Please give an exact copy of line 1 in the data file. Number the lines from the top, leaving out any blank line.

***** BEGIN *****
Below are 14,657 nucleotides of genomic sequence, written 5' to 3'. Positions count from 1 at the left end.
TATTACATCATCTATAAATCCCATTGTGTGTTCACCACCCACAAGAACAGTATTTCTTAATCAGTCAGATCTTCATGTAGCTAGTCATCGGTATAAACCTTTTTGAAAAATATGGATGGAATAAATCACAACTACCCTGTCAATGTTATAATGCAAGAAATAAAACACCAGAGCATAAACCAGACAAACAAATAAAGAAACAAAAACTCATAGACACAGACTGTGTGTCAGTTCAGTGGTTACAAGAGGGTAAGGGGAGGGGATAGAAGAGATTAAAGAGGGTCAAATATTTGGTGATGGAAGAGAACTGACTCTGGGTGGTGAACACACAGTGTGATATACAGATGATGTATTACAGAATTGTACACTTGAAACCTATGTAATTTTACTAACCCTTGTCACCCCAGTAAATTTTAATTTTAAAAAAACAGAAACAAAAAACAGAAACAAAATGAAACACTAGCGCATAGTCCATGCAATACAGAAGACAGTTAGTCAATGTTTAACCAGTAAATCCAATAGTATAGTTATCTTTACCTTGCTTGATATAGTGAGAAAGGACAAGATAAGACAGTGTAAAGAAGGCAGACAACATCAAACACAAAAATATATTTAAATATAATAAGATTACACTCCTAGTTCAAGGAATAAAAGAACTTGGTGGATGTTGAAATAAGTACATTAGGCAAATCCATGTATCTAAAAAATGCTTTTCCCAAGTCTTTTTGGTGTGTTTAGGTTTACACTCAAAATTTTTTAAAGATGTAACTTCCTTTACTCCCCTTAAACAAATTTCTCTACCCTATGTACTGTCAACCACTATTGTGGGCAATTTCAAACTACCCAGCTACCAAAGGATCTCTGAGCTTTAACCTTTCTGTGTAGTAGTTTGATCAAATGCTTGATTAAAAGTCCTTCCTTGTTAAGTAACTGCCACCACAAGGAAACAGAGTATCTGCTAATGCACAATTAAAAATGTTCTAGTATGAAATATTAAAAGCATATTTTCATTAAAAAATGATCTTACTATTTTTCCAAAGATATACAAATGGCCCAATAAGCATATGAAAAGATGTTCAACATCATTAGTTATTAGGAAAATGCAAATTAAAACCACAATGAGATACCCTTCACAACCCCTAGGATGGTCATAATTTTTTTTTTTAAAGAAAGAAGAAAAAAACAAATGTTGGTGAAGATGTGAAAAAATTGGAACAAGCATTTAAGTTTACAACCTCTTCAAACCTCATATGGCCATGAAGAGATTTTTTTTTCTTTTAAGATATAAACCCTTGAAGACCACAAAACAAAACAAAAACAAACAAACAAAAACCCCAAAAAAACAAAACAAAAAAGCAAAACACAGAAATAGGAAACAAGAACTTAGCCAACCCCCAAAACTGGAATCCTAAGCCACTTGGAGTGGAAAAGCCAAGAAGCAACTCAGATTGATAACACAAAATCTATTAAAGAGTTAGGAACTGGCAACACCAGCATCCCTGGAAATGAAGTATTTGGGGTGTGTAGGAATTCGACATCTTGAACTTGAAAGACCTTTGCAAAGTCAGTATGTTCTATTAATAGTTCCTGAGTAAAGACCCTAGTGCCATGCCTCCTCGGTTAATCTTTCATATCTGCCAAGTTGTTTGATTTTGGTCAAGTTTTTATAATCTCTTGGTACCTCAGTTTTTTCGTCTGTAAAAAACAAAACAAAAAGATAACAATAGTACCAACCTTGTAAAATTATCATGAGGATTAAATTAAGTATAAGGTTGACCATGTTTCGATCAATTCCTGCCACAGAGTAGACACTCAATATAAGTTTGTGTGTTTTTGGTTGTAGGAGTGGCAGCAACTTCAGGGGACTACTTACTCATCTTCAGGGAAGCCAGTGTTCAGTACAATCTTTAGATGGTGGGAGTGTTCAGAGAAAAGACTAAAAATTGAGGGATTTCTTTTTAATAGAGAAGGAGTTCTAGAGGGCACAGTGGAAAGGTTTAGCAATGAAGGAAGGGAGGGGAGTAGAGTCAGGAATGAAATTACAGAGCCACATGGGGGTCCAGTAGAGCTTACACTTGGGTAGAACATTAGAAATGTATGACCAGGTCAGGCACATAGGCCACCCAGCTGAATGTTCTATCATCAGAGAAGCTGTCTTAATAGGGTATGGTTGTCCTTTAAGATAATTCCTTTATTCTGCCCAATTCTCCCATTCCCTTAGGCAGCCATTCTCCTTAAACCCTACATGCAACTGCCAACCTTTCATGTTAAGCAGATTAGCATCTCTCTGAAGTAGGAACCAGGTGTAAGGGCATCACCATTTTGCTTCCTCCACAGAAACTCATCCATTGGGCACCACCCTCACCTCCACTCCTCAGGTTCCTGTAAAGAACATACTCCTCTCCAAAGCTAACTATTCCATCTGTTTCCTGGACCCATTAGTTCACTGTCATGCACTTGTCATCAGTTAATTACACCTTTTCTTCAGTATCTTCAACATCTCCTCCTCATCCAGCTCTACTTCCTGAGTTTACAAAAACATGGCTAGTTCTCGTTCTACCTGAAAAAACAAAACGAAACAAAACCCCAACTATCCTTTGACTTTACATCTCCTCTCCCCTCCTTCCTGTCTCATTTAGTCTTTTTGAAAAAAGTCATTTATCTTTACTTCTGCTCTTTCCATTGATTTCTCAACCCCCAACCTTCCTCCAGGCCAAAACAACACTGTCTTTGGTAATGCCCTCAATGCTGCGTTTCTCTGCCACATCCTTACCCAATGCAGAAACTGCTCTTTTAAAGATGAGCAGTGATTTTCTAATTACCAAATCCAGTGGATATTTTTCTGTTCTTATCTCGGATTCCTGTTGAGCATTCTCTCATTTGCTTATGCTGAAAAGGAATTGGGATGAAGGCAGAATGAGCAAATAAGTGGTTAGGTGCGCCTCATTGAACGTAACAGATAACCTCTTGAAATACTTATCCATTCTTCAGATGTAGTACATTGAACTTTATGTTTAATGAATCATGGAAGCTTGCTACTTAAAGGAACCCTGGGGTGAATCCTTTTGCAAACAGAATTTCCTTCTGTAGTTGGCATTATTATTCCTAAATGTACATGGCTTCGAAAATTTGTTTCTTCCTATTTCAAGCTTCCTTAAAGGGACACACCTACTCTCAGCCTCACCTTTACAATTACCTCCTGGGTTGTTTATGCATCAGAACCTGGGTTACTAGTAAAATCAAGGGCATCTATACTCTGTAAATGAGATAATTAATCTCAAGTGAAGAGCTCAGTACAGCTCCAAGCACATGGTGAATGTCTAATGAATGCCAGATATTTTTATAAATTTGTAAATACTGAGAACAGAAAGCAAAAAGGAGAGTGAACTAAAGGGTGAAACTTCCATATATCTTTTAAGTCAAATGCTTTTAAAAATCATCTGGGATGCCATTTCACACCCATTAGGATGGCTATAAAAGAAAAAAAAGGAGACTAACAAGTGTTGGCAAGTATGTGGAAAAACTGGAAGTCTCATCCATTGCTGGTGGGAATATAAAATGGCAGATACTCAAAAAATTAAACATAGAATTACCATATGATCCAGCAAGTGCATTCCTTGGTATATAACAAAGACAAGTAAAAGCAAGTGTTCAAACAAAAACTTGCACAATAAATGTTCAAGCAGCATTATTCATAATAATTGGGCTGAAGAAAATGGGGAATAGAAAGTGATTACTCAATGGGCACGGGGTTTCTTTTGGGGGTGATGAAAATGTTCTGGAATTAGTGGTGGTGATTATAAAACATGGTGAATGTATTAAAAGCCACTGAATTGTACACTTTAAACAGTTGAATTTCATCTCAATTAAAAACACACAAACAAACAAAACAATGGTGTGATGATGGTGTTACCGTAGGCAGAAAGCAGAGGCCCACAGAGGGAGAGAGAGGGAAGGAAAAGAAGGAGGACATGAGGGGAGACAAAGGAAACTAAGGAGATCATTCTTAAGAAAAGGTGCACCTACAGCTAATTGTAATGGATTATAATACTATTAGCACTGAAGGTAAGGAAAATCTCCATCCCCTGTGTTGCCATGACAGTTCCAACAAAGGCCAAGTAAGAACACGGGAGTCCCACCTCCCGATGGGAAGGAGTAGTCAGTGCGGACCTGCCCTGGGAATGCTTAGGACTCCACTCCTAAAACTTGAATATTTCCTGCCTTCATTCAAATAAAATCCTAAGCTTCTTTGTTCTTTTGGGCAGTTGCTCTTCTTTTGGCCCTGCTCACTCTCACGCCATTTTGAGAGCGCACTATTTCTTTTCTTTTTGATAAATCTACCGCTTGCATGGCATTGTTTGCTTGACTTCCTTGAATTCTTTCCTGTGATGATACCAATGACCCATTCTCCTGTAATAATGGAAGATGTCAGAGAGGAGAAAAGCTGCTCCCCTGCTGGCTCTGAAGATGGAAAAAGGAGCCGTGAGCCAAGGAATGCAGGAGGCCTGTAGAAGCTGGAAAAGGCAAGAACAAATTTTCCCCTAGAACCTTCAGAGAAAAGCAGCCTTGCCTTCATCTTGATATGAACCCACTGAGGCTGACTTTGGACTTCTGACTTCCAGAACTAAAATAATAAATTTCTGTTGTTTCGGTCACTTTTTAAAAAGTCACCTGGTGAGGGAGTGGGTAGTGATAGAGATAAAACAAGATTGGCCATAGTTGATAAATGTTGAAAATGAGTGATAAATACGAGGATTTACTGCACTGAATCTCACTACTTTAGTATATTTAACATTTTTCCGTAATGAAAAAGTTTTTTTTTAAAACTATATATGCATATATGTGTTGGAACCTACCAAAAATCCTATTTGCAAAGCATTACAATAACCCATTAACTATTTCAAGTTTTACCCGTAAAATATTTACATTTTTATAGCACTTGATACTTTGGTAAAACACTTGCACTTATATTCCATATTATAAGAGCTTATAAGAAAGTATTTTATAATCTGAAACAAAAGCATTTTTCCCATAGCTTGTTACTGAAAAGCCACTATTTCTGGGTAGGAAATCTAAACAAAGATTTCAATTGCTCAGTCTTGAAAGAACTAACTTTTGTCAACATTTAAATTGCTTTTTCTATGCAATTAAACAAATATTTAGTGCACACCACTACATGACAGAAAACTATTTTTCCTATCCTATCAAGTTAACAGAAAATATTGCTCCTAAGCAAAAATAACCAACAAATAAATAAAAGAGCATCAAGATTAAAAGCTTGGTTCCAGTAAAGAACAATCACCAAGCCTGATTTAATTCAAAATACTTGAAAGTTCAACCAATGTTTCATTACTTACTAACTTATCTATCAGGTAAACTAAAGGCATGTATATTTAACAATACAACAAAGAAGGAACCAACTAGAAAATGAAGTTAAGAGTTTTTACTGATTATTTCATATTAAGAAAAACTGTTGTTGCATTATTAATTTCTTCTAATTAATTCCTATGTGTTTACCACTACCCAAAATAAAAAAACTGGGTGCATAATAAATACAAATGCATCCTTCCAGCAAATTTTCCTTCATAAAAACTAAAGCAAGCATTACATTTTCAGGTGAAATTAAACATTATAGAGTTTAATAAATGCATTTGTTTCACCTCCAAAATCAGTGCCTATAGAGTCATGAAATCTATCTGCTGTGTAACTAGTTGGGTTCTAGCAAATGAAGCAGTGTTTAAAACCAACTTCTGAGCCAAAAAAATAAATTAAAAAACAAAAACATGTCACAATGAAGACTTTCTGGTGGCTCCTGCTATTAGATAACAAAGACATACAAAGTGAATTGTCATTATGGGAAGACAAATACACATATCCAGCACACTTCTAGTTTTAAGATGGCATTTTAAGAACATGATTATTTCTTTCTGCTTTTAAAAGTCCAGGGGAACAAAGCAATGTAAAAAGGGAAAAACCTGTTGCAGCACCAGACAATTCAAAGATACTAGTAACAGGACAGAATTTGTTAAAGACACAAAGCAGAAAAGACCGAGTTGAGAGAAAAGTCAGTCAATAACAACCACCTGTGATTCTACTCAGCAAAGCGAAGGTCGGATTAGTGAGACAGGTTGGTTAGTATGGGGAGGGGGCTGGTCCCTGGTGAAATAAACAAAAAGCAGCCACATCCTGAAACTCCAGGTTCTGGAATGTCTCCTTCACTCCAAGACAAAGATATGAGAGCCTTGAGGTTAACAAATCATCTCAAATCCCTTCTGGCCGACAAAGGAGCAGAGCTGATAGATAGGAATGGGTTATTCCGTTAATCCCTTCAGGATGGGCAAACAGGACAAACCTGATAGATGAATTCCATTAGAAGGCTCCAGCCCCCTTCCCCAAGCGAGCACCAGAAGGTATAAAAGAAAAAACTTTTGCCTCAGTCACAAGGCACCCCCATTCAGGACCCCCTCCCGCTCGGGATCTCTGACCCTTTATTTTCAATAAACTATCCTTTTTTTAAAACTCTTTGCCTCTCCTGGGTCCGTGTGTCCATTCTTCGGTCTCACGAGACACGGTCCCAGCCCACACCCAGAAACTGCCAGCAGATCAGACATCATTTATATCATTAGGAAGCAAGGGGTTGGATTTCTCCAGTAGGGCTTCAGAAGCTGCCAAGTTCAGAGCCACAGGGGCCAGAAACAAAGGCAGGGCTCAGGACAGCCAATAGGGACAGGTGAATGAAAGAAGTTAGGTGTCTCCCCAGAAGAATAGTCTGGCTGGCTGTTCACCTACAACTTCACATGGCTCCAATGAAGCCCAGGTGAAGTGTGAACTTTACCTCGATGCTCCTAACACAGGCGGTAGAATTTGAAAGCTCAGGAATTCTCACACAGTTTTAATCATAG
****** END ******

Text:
Below are 14,657 nucleotides of genomic sequence, written 5' to 3'. Positions count from 1 at the left end.